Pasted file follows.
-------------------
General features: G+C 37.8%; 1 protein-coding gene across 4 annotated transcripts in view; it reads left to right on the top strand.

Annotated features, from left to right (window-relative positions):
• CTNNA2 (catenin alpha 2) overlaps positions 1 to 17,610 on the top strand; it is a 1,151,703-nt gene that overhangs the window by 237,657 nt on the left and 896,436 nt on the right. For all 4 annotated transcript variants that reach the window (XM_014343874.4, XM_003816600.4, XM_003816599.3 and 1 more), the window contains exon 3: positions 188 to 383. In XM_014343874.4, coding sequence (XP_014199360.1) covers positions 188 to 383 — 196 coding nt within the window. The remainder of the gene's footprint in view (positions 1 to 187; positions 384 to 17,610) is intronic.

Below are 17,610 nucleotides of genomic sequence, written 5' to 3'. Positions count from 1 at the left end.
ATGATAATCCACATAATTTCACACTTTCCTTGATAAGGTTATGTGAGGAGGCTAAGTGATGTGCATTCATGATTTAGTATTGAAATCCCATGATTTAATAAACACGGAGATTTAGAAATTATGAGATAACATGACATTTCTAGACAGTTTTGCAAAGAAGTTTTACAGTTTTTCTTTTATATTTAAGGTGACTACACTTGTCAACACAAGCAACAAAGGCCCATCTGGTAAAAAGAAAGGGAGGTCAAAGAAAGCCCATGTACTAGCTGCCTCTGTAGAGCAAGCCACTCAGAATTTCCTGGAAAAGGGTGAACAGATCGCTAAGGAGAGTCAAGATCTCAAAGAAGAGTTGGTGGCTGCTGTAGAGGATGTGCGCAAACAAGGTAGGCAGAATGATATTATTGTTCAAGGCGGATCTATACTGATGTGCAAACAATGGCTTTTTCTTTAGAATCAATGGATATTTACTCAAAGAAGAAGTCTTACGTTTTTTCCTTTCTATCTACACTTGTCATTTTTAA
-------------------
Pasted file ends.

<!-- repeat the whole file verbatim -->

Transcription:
General features: G+C 37.8%; 1 protein-coding gene across 4 annotated transcripts in view; it reads left to right on the top strand.

Annotated features, from left to right (window-relative positions):
• CTNNA2 (catenin alpha 2) overlaps positions 1 to 17,610 on the top strand; it is a 1,151,703-nt gene that overhangs the window by 237,657 nt on the left and 896,436 nt on the right. For all 4 annotated transcript variants that reach the window (XM_014343874.4, XM_003816600.4, XM_003816599.3 and 1 more), the window contains exon 3: positions 188 to 383. In XM_014343874.4, coding sequence (XP_014199360.1) covers positions 188 to 383 — 196 coding nt within the window. The remainder of the gene's footprint in view (positions 1 to 187; positions 384 to 17,610) is intronic.

Below are 17,610 nucleotides of genomic sequence, written 5' to 3'. Positions count from 1 at the left end.
ATGATAATCCACATAATTTCACACTTTCCTTGATAAGGTTATGTGAGGAGGCTAAGTGATGTGCATTCATGATTTAGTATTGAAATCCCATGATTTAATAAACACGGAGATTTAGAAATTATGAGATAACATGACATTTCTAGACAGTTTTGCAAAGAAGTTTTACAGTTTTTCTTTTATATTTAAGGTGACTACACTTGTCAACACAAGCAACAAAGGCCCATCTGGTAAAAAGAAAGGGAGGTCAAAGAAAGCCCATGTACTAGCTGCCTCTGTAGAGCAAGCCACTCAGAATTTCCTGGAAAAGGGTGAACAGATCGCTAAGGAGAGTCAAGATCTCAAAGAAGAGTTGGTGGCTGCTGTAGAGGATGTGCGCAAACAAGGTAGGCAGAATGATATTATTGTTCAAGGCGGATCTATACTGATGTGCAAACAATGGCTTTTTCTTTAGAATCAATGGATATTTACTCAAAGAAGAAGTCTTACGTTTTTTCCTTTCTATCTACACTTGTCATTTTTAA